Tuesday, March 24, 2020

Interactive Brokers


IBKR is a fast growing international stockbroker.  They make most of their money from interest (2/3rds of revenue in 2019), and the rest from executing trades (1/3rd).  Trading commissions were only 7% of PBT in 2019 - that was an exceptionally bad year for trading - the average from 2015 to 2018 was 23%.  They also do some market making, which is negligible.

Institutional customers make up half their accounts and 65% of their total customer equity.   Over 60% of their accounts are form outside the Americas.

Competitive Position

I don't know who the players are for institutional investors, but assume its competitive.  For US retail investors, a market share estimate does not even include IBKR as its such a small player.  So numbers wise, they have a small share in a highly competitive market.

Their main product, IBKR pro, is for sophisticated traders/investors.  The user interface is complex and hard to use.  But they are one of the few retail brokers that allows you to trade a wide range of markets, currencies and instruments around the world.  IMO, they are not really a direct competitor to the other US brokers, but more occupy a high performance niche.

Despite being low cost, operating margins are amazing:
With these margins, they must have some competitive advantage.

Balance Sheet

Looks good.  Debt and operating lease liabilities almost zero.  2.8bn of cash acts as a buffer around 27bn of cash and securities in client accounts (Financial instruments are not included in cash, as they are mostly options - p86).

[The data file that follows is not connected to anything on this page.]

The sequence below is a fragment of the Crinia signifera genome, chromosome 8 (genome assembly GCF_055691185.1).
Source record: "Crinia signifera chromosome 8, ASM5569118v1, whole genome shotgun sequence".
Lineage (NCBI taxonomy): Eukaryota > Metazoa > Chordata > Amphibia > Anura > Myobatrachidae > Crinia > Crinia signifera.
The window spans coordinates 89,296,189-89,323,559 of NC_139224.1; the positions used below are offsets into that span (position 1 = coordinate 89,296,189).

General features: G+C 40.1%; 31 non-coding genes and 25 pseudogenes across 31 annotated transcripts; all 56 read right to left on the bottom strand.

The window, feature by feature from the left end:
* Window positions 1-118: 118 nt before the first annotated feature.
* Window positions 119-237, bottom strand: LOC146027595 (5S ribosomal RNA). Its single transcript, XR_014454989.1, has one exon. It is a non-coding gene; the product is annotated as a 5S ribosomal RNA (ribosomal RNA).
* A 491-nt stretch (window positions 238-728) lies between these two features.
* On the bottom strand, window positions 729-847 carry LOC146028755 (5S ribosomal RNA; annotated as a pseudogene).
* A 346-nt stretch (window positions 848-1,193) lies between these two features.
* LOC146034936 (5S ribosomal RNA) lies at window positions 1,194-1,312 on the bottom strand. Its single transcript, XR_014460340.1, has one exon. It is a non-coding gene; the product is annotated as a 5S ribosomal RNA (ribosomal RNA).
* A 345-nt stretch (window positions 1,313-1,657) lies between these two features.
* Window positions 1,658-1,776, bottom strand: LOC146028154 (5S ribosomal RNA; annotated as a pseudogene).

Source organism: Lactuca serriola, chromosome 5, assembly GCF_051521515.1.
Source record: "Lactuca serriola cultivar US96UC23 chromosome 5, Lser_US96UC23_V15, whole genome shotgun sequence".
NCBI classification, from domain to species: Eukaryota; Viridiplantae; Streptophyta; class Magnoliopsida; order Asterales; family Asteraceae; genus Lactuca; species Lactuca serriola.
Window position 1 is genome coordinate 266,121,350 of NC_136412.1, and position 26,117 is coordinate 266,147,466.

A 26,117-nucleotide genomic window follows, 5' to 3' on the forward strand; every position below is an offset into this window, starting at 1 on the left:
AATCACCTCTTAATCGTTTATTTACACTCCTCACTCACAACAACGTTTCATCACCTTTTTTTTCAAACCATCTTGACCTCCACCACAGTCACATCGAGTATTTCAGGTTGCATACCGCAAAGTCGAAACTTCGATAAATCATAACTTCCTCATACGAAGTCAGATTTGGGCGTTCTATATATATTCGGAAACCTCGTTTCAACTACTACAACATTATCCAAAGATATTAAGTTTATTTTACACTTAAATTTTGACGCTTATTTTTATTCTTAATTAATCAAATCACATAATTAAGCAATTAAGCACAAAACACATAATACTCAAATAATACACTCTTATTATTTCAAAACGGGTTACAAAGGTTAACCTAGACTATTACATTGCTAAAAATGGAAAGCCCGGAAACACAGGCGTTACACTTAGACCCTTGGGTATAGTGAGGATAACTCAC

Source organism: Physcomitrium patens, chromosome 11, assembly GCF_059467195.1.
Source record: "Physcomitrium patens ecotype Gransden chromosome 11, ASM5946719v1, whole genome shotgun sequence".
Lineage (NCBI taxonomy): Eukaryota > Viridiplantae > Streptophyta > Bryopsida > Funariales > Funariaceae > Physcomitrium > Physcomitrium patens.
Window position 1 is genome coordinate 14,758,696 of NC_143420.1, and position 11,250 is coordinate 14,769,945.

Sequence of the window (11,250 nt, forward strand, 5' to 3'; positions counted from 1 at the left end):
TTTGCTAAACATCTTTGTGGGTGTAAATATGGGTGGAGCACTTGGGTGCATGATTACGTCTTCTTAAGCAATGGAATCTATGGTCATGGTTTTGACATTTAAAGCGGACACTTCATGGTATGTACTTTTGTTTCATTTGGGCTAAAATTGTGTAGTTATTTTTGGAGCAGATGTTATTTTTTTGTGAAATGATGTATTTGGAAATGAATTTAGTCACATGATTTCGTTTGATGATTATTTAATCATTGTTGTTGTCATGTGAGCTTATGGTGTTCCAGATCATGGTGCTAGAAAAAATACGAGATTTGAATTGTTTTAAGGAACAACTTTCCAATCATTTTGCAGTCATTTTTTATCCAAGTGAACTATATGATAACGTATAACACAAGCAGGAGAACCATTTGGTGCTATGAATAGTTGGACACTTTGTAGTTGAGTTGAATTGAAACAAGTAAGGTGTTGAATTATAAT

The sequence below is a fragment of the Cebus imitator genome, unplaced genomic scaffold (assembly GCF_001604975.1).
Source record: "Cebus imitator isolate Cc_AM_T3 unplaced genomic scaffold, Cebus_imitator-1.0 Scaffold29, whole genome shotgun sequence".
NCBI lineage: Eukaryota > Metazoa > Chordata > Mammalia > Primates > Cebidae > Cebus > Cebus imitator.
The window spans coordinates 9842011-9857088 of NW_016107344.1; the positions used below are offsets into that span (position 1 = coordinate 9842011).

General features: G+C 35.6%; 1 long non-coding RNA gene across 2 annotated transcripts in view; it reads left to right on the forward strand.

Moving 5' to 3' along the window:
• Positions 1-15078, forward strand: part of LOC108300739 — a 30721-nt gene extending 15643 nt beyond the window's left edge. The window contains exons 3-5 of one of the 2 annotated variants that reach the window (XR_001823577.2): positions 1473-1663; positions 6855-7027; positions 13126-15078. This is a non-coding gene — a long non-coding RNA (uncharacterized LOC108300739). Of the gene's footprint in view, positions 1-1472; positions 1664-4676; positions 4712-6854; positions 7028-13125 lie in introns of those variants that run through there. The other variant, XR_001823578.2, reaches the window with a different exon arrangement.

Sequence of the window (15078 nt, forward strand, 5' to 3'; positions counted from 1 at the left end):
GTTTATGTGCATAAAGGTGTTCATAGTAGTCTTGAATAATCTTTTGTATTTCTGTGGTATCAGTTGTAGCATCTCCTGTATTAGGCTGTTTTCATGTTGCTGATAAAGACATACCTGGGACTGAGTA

Like a bank or finance company, lending money is inherently a risky business.  One where the risks often don't appear on the balance sheet or cashflow statements.

Stockbroking risk is shorter term, as you mark-to-market every day.  But you have to deal with wild price swings:
  • In 2015, when the Swiss unpegged their currency, IBKR lost 137m (down to 115m in 2019 after some debt collection).
  • In 2019, there is an unusual loss of 42m (possibly up to 50m) for margin to "a small number of brokerage" customers who positioned in a US stock that had a drastic change in price (TSLA, maybe?)
These losses look OK in light of their cash and profit numbers.  A normal part of doing business.

However, financing businesses are a black box.  In every crisis a few go bust, and its hard to tell from the financials which ones.  If I buy, size this position accordingly.


Main growth driver is new accounts, which has been in the teens (number of accounts), or twenties (customer equity):

Source: 2019 Goldman Sachs Conference

IBKR is also a platform used by other stockbrokers ("introducing brokers").  The new Chinese broker Tiger, which they own a stake in, performs its trades through IBKR.


Most profits are from interest:

Short term profitability is affected by:
  • Interest Rates.  Lower rates mean "lower net interest income from customer deposits due to interest rate spread compression".  Management stated that 2019 profits would be 22m lower with a 0.25% decrease in rates.  I guess that with rates at zero, interest will be 130m to 200m lower.
  • Market volatility.  "Historically, our profits have been principally a function of transaction volume and price volatility... rather than the direction of price movement."  More volatility means more trades.  2019 was a bad year due to low volatility.  Now the VIX is over 60....yeah, they probably didn't want that much volatility...but lets assume trading revenue goes up to 2018 levels, which is around 200m higher.


This may be a Buffet buy-and-hold company.  No debt, minimum capital required, may have a sustainable competitive advantage.  What price would I pay for it?

  • For a company growing 15-20%, I'd catch a falling knife at 12X earnings. Thats $25.
  • In a more normal market, maybe 12-15X earnings would be fair.  Thats up to $31.

Alternatively, since the majority of earnings are from interest, wait till we see signs of interest rates rising.  Right now, we probably get a recession, then one or two quarters of growth (off a low base)... then we start to expect interest rates to rise.


Glowing report on IBKR from SumZero.

IBKR used to have a larger market making operation, but have reduced it due to HFT.

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